The use of two timelines is another clever way to show both sides to the main baddies. The creature winds up living as a mobster in present-day New York City, where he mercilessly squashes the skulls of those who dare cross him. His relationship to the other, human-led mobs isn’t exactly clear–he says he could crush them all in an instant and has no use for them, but later says he could learn a lot from them–but that’s okay. They’re not really part of this action. The crucial take-away is seeing how ruthless he is in the present, then looking at his gentle past and piecing together how he got so cruel.
West also pays a lot of attention to world building. Readers will get to see all sorts of creatures in action, as well as how they either keep their cover or shout their existence to the world. Creatures involved include a succubus, zombies, werewolves/shapeshifters, witches, and an Egyptian god.
And yet, sometimes all this expansive interest takes the reader’s eye off the meat of the story, leading to flashy distractions. Along the same line, different names are used for each being. Vampires are sometimes called leeches, which is fine, but some werewolves are referred to as ‘shifters’ (as in, shapeshifters, a totally different creature) or furries. “Furries” also appears to be used once in reference to actual furries, making one scene very confusing. There is also a scene where some witches are referred to as necromancers, but they summon demons, not the undead, which isn’t quite right either (however, it is very common to conflate necromancy and demonology).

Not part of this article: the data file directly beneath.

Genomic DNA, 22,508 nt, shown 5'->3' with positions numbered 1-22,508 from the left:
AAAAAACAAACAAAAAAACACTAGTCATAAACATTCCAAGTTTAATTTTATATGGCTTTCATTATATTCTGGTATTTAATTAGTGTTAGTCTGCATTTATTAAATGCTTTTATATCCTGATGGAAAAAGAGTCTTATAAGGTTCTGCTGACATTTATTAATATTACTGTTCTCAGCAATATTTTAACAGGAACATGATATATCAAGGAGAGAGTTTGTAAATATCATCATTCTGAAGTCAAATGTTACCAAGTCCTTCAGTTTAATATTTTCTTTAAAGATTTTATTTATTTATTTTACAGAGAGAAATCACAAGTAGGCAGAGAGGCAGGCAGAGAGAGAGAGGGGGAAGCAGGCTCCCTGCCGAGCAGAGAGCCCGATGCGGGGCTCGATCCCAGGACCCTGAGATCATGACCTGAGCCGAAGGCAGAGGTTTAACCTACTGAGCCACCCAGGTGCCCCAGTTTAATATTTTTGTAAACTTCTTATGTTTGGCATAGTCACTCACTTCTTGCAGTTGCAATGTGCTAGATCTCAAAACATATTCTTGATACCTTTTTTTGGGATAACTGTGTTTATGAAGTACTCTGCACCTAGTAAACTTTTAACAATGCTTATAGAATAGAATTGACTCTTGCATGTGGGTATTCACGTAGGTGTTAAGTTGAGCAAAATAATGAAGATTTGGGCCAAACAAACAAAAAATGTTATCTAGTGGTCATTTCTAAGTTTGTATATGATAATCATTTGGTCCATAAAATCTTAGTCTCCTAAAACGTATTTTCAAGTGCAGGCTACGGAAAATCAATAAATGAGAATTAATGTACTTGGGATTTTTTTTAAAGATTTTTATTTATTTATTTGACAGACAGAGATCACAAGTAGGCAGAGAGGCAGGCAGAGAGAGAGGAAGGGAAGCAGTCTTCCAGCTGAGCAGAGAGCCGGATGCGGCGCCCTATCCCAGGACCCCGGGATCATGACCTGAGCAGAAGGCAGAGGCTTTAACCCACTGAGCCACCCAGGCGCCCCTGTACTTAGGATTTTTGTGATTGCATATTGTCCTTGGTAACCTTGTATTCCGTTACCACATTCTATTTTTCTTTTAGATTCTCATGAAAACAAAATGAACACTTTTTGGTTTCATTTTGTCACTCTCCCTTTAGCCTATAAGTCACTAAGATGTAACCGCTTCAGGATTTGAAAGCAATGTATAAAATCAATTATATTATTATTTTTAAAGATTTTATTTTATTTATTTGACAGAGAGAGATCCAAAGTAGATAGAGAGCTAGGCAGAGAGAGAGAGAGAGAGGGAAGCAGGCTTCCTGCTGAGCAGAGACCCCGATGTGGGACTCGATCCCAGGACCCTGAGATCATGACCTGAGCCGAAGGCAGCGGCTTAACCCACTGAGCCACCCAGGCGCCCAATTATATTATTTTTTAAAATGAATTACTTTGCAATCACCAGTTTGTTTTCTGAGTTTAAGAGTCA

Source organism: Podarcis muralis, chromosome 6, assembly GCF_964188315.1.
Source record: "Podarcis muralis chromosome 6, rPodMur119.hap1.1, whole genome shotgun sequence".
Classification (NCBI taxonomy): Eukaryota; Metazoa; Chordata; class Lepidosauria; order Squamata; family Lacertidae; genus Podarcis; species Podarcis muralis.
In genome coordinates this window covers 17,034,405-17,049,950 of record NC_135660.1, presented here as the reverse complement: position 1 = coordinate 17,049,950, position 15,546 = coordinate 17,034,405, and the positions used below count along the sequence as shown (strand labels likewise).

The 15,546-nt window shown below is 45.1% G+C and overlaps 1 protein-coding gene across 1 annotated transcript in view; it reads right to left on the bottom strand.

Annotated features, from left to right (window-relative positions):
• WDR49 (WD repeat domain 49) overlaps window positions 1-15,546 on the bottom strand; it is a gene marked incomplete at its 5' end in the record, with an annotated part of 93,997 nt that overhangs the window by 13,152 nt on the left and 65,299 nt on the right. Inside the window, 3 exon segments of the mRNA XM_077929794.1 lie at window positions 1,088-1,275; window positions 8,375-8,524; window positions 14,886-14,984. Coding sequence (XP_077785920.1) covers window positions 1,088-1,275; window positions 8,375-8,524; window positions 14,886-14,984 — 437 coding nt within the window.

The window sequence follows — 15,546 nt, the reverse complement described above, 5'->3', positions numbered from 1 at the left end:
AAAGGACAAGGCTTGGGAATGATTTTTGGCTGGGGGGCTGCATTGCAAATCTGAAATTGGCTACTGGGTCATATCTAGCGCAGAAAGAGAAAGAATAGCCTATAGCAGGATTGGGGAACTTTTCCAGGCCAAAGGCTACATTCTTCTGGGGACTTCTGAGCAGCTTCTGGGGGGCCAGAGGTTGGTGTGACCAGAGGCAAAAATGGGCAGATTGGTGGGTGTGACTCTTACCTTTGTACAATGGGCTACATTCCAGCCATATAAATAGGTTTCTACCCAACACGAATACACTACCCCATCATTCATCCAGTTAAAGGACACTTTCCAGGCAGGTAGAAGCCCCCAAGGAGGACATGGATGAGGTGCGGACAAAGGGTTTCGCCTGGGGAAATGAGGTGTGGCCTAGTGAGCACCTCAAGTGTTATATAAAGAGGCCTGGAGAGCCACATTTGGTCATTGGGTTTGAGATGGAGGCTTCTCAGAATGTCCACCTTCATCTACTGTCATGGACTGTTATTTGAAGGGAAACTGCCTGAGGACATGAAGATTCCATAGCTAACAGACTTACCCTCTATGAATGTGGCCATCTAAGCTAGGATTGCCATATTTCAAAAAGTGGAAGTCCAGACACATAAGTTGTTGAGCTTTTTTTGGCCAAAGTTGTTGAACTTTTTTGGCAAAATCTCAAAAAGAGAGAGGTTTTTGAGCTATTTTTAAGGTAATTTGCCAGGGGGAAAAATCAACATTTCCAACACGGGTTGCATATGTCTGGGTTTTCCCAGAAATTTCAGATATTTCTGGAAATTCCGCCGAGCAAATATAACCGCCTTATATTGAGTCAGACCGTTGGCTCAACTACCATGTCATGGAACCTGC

The only thing I’ll say about the language used is that the characters swing wildly from low-brow slang, i.e. I need some fuckin’ blow, to high-brow diction, like Do not stare into his ruthless, undead eyes. This makes for an inconsistent read, and proofs don’t tend to get edited more heavily than a copy edit, so it’s possible this issue persists.
Lastly, some details are thrown in with little lasting impact. The opening makes a huge deal about Johnny’s musical interests, taking a page or two to discuss how much he loves opera, and one specific classical composition, to make him seem high-class, but this is only mentioned once more in 150 pages. He also adopts a girl with Down Syndrome, but this too is only mentioned once more, and that prompts the mobster skull-crushing I mentioned earlier, making her seem more like plot fodder than a step toward inclusive writing.
I may pick out some flaws, but this was an engaging book overall. Hack may be a generally lousy guy, but at least he knows it, and there’s a refreshing element to his noir-like obsession with self-destruction. Johnny, likewise, is a complex character with some cliche traits and some redeeming ones, and leaves the readers with a reminder that he has some humanity in his many human parts. Dracula isn’t exactly the cool-and-capable vampire of legend, yet seeming a who-knows-how-old creature who is frequently thrown off-guard and subverted was a nice change of pace too.
The summary: Some inconsistencies aside, this was a book with a lot of heart. West clearly has a passion for otherworldly creatures, as shown in the extensive network of monsters into which he drops the readers, and his unusual interpretation offers a nice perspective. A few moments may be more jarring than some would like, but there is humor in these horror-lined pages, and a strong balance between human kind and otherwise. I give this 7.5 stars out of 10. If you’ve got some time and a few dollars, give it a look.